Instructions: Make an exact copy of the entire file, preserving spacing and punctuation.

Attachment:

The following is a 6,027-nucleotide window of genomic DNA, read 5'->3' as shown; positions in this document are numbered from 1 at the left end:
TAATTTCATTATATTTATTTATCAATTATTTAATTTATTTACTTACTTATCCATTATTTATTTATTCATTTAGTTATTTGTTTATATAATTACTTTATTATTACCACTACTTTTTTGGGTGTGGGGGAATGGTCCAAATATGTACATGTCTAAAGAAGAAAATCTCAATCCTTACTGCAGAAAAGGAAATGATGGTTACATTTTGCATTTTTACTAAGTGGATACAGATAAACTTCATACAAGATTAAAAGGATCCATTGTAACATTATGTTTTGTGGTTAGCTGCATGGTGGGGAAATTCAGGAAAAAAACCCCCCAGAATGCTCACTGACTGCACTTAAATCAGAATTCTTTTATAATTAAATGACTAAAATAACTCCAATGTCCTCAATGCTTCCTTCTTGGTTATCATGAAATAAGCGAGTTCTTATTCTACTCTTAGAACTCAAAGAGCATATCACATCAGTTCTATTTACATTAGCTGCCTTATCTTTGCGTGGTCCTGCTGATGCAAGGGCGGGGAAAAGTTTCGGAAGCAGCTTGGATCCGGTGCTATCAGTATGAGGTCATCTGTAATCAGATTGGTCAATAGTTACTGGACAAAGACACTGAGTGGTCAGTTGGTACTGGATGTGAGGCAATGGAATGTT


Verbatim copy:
The following is a 6,027-nucleotide window of genomic DNA, read 5'->3' as shown; positions in this document are numbered from 1 at the left end:
TAATTTCATTATATTTATTTATCAATTATTTAATTTATTTACTTACTTATCCATTATTTATTTATTCATTTAGTTATTTGTTTATATAATTACTTTATTATTACCACTACTTTTTTGGGTGTGGGGGAATGGTCCAAATATGTACATGTCTAAAGAAGAAAATCTCAATCCTTACTGCAGAAAAGGAAATGATGGTTACATTTTGCATTTTTACTAAGTGGATACAGATAAACTTCATACAAGATTAAAAGGATCCATTGTAACATTATGTTTTGTGGTTAGCTGCATGGTGGGGAAATTCAGGAAAAAAACCCCCCAGAATGCTCACTGACTGCACTTAAATCAGAATTCTTTTATAATTAAATGACTAAAATAACTCCAATGTCCTCAATGCTTCCTTCTTGGTTATCATGAAATAAGCGAGTTCTTATTCTACTCTTAGAACTCAAAGAGCATATCACATCAGTTCTATTTACATTAGCTGCCTTATCTTTGCGTGGTCCTGCTGATGCAAGGGCGGGGAAAAGTTTCGGAAGCAGCTTGGATCCGGTGCTATCAGTATGAGGTCATCTGTAATCAGATTGGTCAATAGTTACTGGACAAAGACACTGAGTGGTCAGTTGGTACTGGATGTGAGGCAATGGAATGTT